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Spring was but a shadowy character this year, but warmer temperatures and rising humidity are sure-fire signs that summer is here in Chicago at last.
For me, summer starts with a trip to the bookstore to pick up some new reads — if not for the beach at least for the back yard. I gravitate toward novels about writers and newspaper characters (no dearth of colorful characters there), and I wondered if dentists might enjoy the same: take a peak at the life and career, the struggles and triumphs of a fictional dentist. Why not?
Turns out, this is a genre in need of some writers.
I had to dig a little, but there are some novels by dentists — or authors writing about dentists — that might be worth a summer read.
To Rise Again at a Decent Hour by Joshua Ferris.
Paul O’Rourke has a wildly successful, though profoundly unsatisfying practice on Park Avenue. Continually dejected by his patients’ indifference to his instructions, Dr. O’Rourke sinks into mid-life and spiritual crisis, but suddenly finds his life upended when his identity is stolen; websites and social media accounts are opened in his name. These sham sites launch a strange “counterhistory” of an Old Testament tribe, of which Dr. O’Rourke is purportedly a descendent, in a clever tale that brings Dr. O’Rourke to examine and make peace with his life’s trajectory.
“It’s a pleasure watching this young writer confidently range from the registers of broad punchline comedy to genuine spiritual depth,” wrote Wall Street Journal reviewer Sam Sacks. “The complementary notes of absurdity, alienation and longing read like Kurt Vonnegut or Joseph Heller customized for the 21st century.”
The Mulligan by Minnesota dentist Nathan Jorgensen.
In his 2007 book, Dr. Jorgensen tells the tale of dentist Joe Mix, who decides at age 50 he has pursued all the wrong paths. In his attempt to right these wrongs, he quits his job, gets a divorce, runs away and “takes a mulligan out of life.”
“Everybody who's my age has had days when they come home and hate their job,” Dr. Jorgensen said in a 2008 newspaper interview. “I just took that and ran with it. It was a fun story to tell. The first third of that book is kind of dark, and the second two-thirds was all fun.”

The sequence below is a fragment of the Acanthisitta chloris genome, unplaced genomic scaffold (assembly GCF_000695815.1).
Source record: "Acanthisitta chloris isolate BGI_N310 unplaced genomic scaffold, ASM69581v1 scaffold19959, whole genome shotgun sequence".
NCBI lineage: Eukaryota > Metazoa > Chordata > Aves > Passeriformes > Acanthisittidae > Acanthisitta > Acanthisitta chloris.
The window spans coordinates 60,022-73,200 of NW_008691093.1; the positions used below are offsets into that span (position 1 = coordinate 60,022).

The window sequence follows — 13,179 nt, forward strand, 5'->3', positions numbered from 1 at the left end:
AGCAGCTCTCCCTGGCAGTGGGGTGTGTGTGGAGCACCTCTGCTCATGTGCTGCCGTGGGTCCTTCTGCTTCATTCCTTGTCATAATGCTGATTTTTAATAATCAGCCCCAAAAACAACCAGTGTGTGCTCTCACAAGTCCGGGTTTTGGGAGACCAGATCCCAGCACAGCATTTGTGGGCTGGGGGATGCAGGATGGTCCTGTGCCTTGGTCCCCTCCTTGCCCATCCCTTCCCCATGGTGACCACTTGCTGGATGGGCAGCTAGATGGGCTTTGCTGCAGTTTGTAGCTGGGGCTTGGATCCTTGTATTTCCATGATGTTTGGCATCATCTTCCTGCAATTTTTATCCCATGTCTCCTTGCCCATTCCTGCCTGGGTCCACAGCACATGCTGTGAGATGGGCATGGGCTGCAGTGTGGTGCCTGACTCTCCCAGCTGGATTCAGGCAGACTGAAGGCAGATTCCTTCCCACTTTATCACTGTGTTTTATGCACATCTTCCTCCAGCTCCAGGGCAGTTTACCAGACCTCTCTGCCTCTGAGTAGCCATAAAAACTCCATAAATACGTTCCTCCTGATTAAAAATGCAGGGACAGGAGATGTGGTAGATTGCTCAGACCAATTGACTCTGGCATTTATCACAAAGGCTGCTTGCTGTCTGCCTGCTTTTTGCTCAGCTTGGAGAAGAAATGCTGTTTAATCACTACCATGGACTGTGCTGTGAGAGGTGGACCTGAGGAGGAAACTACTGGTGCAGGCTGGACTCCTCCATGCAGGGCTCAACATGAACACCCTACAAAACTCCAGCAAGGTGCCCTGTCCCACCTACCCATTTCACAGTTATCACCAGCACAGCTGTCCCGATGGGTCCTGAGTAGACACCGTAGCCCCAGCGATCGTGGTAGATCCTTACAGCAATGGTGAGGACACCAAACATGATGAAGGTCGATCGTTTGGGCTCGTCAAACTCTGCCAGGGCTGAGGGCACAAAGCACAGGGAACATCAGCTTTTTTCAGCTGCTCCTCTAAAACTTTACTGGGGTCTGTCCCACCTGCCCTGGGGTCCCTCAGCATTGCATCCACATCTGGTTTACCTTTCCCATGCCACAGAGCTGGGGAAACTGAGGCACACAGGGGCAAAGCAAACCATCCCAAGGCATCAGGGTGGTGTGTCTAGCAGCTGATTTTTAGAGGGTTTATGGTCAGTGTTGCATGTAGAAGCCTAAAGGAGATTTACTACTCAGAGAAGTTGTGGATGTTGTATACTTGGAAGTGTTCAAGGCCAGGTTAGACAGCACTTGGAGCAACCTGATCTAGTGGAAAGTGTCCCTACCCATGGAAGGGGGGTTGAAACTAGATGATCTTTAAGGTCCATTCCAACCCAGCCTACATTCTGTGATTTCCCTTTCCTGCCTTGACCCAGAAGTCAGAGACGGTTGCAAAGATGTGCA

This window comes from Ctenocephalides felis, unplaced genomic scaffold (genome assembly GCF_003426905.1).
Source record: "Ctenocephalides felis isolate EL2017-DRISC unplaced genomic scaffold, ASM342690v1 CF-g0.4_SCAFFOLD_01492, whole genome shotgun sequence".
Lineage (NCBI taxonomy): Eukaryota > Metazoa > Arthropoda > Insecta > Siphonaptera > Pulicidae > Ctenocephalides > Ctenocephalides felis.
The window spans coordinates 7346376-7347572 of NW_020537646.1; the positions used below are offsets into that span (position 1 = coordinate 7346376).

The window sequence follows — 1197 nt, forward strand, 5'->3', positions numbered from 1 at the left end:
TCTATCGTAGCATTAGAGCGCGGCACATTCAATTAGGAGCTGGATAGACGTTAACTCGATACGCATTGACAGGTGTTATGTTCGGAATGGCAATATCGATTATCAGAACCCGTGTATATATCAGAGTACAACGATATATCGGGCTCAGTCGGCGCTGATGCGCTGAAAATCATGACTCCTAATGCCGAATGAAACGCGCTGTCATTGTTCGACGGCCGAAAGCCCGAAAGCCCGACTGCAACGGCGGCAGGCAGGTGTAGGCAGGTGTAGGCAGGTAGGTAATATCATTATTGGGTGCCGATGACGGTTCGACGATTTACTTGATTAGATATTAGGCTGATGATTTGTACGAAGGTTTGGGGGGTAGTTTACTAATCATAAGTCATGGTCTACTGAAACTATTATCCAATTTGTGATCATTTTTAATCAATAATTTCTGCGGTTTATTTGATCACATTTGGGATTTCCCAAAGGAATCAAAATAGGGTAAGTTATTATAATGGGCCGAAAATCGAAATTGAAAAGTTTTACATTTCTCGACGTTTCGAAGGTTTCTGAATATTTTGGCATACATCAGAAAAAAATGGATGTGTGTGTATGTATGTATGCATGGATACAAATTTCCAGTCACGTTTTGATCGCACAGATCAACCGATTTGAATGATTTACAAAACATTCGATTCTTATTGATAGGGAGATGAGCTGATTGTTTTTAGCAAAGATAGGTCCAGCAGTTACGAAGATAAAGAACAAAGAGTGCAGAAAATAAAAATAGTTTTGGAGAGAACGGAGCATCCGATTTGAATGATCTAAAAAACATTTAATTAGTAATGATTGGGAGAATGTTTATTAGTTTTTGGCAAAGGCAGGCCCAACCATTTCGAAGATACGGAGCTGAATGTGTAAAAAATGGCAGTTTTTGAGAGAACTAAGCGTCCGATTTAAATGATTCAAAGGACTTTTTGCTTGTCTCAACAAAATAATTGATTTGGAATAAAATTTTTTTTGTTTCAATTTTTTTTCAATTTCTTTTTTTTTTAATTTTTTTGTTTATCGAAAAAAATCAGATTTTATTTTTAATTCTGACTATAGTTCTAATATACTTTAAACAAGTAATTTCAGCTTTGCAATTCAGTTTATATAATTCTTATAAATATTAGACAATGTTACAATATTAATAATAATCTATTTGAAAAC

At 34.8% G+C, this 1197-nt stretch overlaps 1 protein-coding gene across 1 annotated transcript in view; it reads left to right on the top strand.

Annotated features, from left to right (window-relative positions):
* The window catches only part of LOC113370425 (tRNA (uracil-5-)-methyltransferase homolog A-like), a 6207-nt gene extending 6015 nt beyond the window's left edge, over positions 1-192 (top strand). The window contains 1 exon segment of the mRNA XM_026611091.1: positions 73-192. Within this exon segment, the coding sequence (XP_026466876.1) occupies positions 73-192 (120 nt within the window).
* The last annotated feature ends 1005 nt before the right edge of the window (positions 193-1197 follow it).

Deadly Impression by Allentown, PA, dentist Dennis Asen.
Published in 1995, “Deadly Impression” is a whodunit involving dental forensics expert Seymour Pinchus who works against time to find the brutal killer of a college student.
Dr. Asen, who also works in dental forensics, had been turning over the story and plot twists for several years before he sat down to write the book on weekends. It was his father who provided the inspiration for Seymour Pinchus.
“My father, who was also a dentist and head of oral diagnosis at New York University, was called the ‘Silver Fox’ because he was the one they turned to when there were difficult diagnoses to make,” Dr. Asen said in a newspaper interview.
Dr. Asen has gone on to write a second book, Root of Deception, also featuring the crimesolver Seymour Pinchus.
Going way back (1899), McTeague by Frank Norris tells the troubling story of Dr. McTeague, a San Francisco dentist who steals a friend’s girl, marries her and “descends into poverty, violence and murder as a result of jealously and greed.” The story might be heavy, but the book is known as the forerunner of the “naturalist” movement in literature, if that’s appealing.
Similarly troubling but more modern is Alaa al-Aswany’s novel The Yacoubian Building: A Novel. A dentist in Cairo, Eygpt, Dr. Aswany wrote the book as a “scathing” indictment of Egyptian society of the early 1990s. The popular book, which describes the compelling collection of characters who live in the Yacoubian Building in downtown Cairo, was made into a movie in 2006.
It’s a reading list with a little something for every taste. Now if we can all find the time!
A tradition of working for the dental profession. The Chicago Dental Society was organized in 1864 and incorporated in 1878. The objective of the Chicago Dental Society is to encourage the improvement of the health of the public, to promote the art and science of dentistry and to represent the intrest of the members of the profession and the public that it serves.
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